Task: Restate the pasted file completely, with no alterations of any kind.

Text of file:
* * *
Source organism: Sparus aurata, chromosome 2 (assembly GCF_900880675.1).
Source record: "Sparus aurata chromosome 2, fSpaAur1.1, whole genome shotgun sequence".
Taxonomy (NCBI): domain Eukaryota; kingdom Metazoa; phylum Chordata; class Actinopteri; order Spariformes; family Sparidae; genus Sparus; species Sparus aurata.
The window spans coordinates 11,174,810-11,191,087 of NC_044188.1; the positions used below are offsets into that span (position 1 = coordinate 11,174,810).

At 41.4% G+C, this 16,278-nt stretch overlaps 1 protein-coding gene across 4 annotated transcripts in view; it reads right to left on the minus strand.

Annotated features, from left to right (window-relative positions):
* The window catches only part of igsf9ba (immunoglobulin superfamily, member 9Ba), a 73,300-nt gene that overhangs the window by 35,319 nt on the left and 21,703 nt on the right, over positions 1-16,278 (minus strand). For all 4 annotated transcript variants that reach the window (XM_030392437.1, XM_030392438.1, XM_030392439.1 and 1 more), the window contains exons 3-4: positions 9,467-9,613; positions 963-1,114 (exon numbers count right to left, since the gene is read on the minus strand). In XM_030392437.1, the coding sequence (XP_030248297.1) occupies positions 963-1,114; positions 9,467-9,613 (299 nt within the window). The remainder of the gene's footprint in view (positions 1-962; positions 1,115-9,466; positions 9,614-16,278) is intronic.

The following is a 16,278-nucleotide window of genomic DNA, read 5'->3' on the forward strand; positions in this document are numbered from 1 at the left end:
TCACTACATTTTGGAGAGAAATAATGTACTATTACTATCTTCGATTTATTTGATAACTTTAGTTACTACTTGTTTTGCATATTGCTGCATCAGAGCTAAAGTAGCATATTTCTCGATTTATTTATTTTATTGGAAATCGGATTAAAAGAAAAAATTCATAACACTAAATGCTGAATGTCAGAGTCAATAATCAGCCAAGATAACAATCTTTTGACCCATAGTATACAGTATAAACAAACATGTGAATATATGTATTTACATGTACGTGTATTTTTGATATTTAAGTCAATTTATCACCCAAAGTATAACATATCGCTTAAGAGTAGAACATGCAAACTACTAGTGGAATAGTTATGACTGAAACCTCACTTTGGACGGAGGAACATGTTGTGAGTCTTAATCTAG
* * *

Source organism: Sparus aurata, chromosome 2 (assembly GCF_900880675.1).
Source record: "Sparus aurata chromosome 2, fSpaAur1.1, whole genome shotgun sequence".
Taxonomy (NCBI): domain Eukaryota; kingdom Metazoa; phylum Chordata; class Actinopteri; order Spariformes; family Sparidae; genus Sparus; species Sparus aurata.
The window spans coordinates 11,174,810-11,191,087 of NC_044188.1; the positions used below are offsets into that span (position 1 = coordinate 11,174,810).

At 41.4% G+C, this 16,278-nt stretch overlaps 1 protein-coding gene across 4 annotated transcripts in view; it reads right to left on the minus strand.

Annotated features, from left to right (window-relative positions):
* The window catches only part of igsf9ba (immunoglobulin superfamily, member 9Ba), a 73,300-nt gene that overhangs the window by 35,319 nt on the left and 21,703 nt on the right, over positions 1-16,278 (minus strand). For all 4 annotated transcript variants that reach the window (XM_030392437.1, XM_030392438.1, XM_030392439.1 and 1 more), the window contains exons 3-4: positions 9,467-9,613; positions 963-1,114 (exon numbers count right to left, since the gene is read on the minus strand). In XM_030392437.1, the coding sequence (XP_030248297.1) occupies positions 963-1,114; positions 9,467-9,613 (299 nt within the window). The remainder of the gene's footprint in view (positions 1-962; positions 1,115-9,466; positions 9,614-16,278) is intronic.

The following is a 16,278-nucleotide window of genomic DNA, read 5'->3' on the forward strand; positions in this document are numbered from 1 at the left end:
TCACTACATTTTGGAGAGAAATAATGTACTATTACTATCTTCGATTTATTTGATAACTTTAGTTACTACTTGTTTTGCATATTGCTGCATCAGAGCTAAAGTAGCATATTTCTCGATTTATTTATTTTATTGGAAATCGGATTAAAAGAAAAAATTCATAACACTAAATGCTGAATGTCAGAGTCAATAATCAGCCAAGATAACAATCTTTTGACCCATAGTATACAGTATAAACAAACATGTGAATATATGTATTTACATGTACGTGTATTTTTGATATTTAAGTCAATTTATCACCCAAAGTATAACATATCGCTTAAGAGTAGAACATGCAAACTACTAGTGGAATAGTTATGACTGAAACCTCACTTTGGACGGAGGAACATGTTGTGAGTCTTAATCTAG